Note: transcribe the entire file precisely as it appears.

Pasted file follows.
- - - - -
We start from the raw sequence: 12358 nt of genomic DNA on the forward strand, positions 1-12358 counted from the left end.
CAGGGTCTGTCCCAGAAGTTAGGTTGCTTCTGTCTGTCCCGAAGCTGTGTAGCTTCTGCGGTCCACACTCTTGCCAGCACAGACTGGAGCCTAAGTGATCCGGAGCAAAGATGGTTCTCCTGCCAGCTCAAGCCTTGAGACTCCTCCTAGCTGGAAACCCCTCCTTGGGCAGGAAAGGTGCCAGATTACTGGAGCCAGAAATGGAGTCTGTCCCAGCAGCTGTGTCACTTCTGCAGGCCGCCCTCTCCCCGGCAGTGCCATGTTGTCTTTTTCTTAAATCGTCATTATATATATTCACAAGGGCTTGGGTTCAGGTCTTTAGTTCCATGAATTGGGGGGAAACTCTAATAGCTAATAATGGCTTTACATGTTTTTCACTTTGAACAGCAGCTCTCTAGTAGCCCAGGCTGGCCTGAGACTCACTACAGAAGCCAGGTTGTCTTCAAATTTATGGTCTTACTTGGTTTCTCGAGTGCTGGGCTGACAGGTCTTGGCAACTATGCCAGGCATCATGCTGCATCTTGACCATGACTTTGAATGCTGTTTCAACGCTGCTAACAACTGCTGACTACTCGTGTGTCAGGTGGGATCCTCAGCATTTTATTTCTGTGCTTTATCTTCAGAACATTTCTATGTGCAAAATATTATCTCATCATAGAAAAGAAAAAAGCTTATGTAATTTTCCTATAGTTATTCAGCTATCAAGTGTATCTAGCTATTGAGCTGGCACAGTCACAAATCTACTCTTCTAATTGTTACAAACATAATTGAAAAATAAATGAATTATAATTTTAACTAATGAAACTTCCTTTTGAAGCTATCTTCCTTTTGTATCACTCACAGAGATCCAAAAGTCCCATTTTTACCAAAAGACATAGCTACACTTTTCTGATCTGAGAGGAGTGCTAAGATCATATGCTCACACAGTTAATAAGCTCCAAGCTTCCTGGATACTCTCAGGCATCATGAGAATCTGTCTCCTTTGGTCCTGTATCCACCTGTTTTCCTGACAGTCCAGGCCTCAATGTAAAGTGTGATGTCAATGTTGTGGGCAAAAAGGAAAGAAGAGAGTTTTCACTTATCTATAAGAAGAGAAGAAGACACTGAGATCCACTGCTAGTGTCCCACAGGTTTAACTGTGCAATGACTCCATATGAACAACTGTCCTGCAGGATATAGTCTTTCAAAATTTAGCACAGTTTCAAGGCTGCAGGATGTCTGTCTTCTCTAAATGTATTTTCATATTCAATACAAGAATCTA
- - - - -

We start from the raw sequence: 12358 nt of genomic DNA on the forward strand, positions 1-12358 counted from the left end.
CAGGGTCTGTCCCAGAAGTTAGGTTGCTTCTGTCTGTCCCGAAGCTGTGTAGCTTCTGCGGTCCACACTCTTGCCAGCACAGACTGGAGCCTAAGTGATCCGGAGCAAAGATGGTTCTCCTGCCAGCTCAAGCCTTGAGACTCCTCCTAGCTGGAAACCCCTCCTTGGGCAGGAAAGGTGCCAGATTACTGGAGCCAGAAATGGAGTCTGTCCCAGCAGCTGTGTCACTTCTGCAGGCCGCCCTCTCCCCGGCAGTGCCATGTTGTCTTTTTCTTAAATCGTCATTATATATATTCACAAGGGCTTGGGTTCAGGTCTTTAGTTCCATGAATTGGGGGGAAACTCTAATAGCTAATAATGGCTTTACATGTTTTTCACTTTGAACAGCAGCTCTCTAGTAGCCCAGGCTGGCCTGAGACTCACTACAGAAGCCAGGTTGTCTTCAAATTTATGGTCTTACTTGGTTTCTCGAGTGCTGGGCTGACAGGTCTTGGCAACTATGCCAGGCATCATGCTGCATCTTGACCATGACTTTGAATGCTGTTTCAACGCTGCTAACAACTGCTGACTACTCGTGTGTCAGGTGGGATCCTCAGCATTTTATTTCTGTGCTTTATCTTCAGAACATTTCTATGTGCAAAATATTATCTCATCATAGAAAAGAAAAAAGCTTATGTAATTTTCCTATAGTTATTCAGCTATCAAGTGTATCTAGCTATTGAGCTGGCACAGTCACAAATCTACTCTTCTAATTGTTACAAACATAATTGAAAAATAAATGAATTATAATTTTAACTAATGAAACTTCCTTTTGAAGCTATCTTCCTTTTGTATCACTCACAGAGATCCAAAAGTCCCATTTTTACCAAAAGACATAGCTACACTTTTCTGATCTGAGAGGAGTGCTAAGATCATATGCTCACACAGTTAATAAGCTCCAAGCTTCCTGGATACTCTCAGGCATCATGAGAATCTGTCTCCTTTGGTCCTGTATCCACCTGTTTTCCTGACAGTCCAGGCCTCAATGTAAAGTGTGATGTCAATGTTGTGGGCAAAAAGGAAAGAAGAGAGTTTTCACTTATCTATAAGAAGAGAAGAAGACACTGAGATCCACTGCTAGTGTCCCACAGGTTTAACTGTGCAATGACTCCATATGAACAACTGTCCTGCAGGATATAGTCTTTCAAAATTTAGCACAGTTTCAAGGCTGCAGGATGTCTGTCTTCTCTAAATGTATTTTCATATTCAATACAAGAATCTA